“Their current role is not the right role for them to identify that,” says Karen Daley, dean of the Dr. Susan L. Davis, RN, & Richard J. Henley College of Nursing at Sacred Heart University. 
“We’ve got advisors, and each of the students has a faculty mentor and they all work together to help them move through,” Daley of the process. “Typically, once they are interested in a place, they let their faculty know and my clinical placement group know, and then we vet them to see if it is an appropriate place. If it is, there are some contracts that get signed and then they can go ahead and move forward.”
Current students say it’s normal to receive several rejections before finding a match for a clinical placement. Townes reached out to seven different organizations before getting a ‘yes’ from the local public health department, where her practicum project focuses on addressing gaps in care in school settings.
“The preceptor does have a portion of work to do as well and paperwork,” says Townes, explaining why some groups may be hesitant to accept an MSN student. Additionally, “you’re really trying to find a problem to fix. So do you want somebody to identify problems in your facility that doesn’t work there?”
After finding a practice location, it can still be difficult to find the hours to go to both clinical hours and your regular job, making it important to maintain good communication with your supervisors about your program’s requirements.
“I think that’s a huge factor too,” says Kang, adding: “If your management is willing to work with your schedule.” Recently, she completed a clinical rotation in her hospital’s emergency while continuing to work her regular position part-time.
“I am very fortunate that maybe because I’ve been working there for a while that they’re gracious enough to work with my schedule,” she adds. “And so I try to be flexible, too.”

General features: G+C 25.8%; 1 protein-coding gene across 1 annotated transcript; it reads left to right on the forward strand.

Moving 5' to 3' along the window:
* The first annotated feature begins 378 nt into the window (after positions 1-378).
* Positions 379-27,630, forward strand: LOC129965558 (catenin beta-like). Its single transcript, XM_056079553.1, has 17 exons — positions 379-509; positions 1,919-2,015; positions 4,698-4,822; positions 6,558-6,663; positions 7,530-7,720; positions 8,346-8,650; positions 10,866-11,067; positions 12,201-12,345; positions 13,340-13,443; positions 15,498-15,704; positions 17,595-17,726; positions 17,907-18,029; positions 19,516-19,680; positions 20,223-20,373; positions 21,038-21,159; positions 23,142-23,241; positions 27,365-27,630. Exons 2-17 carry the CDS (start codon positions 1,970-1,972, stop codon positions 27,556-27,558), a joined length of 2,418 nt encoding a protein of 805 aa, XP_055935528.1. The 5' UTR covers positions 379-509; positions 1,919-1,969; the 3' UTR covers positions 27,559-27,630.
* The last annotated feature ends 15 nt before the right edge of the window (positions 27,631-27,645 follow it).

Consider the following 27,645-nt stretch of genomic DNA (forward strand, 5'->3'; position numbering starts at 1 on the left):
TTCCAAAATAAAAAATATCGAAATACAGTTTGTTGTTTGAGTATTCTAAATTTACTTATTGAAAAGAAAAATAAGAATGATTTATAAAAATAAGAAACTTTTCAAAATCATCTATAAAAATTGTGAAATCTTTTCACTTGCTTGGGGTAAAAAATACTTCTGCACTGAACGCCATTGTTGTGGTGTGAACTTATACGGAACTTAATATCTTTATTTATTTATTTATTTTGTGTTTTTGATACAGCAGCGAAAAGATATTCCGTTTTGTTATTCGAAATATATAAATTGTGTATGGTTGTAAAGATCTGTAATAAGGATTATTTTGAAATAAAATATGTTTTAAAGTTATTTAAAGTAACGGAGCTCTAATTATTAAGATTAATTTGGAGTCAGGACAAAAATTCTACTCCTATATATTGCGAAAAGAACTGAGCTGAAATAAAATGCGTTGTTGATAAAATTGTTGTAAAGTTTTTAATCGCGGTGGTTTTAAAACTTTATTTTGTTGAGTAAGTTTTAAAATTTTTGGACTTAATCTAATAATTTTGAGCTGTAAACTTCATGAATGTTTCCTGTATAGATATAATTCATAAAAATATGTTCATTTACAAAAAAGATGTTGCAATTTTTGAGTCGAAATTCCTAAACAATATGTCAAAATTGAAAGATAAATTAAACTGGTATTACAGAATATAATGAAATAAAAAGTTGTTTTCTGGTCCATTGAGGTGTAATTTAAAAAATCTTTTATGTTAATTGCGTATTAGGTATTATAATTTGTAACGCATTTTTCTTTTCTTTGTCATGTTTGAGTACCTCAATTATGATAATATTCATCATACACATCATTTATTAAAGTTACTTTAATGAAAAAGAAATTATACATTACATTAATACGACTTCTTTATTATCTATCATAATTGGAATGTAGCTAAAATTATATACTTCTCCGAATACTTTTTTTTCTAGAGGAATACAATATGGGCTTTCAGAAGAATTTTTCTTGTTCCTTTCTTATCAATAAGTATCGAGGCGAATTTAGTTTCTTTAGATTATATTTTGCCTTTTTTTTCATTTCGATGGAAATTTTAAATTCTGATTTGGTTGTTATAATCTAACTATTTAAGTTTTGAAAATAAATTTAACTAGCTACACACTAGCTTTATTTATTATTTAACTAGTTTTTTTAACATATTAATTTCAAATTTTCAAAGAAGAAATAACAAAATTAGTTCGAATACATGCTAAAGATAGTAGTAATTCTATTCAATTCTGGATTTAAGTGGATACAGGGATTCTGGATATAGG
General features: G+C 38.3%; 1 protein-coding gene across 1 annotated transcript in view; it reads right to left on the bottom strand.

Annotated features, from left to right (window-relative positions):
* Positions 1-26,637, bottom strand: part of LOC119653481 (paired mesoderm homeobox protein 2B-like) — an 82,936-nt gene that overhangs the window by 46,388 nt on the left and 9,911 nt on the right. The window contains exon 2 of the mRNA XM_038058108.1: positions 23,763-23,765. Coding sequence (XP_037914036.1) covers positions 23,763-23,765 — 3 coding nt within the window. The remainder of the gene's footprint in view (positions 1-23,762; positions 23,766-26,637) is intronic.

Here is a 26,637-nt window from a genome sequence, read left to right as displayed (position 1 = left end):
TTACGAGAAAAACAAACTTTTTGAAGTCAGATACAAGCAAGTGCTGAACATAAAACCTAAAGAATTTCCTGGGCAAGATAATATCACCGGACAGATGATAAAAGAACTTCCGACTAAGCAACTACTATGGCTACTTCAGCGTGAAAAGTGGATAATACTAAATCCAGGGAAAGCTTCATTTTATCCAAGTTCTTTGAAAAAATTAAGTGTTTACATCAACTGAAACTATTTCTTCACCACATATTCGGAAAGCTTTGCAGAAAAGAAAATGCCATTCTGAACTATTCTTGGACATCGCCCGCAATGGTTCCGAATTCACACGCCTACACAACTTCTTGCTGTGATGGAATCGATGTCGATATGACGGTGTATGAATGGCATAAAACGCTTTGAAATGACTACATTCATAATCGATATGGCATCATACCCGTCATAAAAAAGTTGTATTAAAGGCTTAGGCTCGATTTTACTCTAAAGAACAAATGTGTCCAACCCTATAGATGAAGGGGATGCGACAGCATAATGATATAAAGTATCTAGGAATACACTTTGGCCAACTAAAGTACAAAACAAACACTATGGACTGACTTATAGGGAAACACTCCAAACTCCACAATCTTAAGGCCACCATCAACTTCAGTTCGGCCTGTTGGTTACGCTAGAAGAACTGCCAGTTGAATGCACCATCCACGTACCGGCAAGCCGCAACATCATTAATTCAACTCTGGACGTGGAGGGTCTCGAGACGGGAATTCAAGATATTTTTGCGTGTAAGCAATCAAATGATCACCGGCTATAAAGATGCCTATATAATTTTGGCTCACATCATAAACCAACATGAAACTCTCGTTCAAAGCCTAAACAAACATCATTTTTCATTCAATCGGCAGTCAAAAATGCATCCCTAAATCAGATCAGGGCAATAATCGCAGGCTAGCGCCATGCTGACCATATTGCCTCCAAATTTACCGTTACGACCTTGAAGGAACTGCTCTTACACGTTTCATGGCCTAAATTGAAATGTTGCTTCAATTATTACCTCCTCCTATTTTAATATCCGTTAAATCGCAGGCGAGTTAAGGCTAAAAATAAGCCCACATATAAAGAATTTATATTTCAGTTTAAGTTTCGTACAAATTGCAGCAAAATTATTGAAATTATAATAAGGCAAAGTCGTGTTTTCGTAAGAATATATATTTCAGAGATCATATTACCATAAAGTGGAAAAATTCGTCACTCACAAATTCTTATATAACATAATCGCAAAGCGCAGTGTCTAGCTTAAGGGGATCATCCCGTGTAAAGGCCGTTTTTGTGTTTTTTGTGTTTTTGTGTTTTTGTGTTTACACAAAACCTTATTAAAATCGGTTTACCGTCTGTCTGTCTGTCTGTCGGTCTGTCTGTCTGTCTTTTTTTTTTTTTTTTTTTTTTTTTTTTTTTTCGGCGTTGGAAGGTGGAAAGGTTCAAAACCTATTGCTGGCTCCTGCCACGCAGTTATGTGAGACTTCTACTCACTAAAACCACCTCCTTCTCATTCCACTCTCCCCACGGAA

Completing an online MSN degree program will require some sacrifices, in addition to diligent time management, according to students. That’s why it’s important to prioritize some time for social engagements and hobbies in order to keep sane.
For Kang that means spending time outdoors and seeing her family. “I think that’s a huge part about being successful in any program,” she says. “It’s important to make time for the stuff that keeps you energized and passionate.”
Of course, social events, like most other things in an MSN program, require some preplanning.
“If I plan ahead, I can maybe do, like a Friday night or Saturday night,” says Townes about social outings. “But like Sunday through Thursday, probably not.”
Ultimately, students say that the temporary sacrifices are worth it to advance their nursing career.
“I’m passionate about what I’m doing,” says Kang. “If not, I would probably quit.”
See how the schools you’re considering fared in Fortune’s rankings of the best master’s degree programs in data science (in-person and online), nursing, computer science, cybersecurity, psychology, public health, and business analytics, as well as the doctorate in education programs MBA programs (part-time, executive, full-time, and online).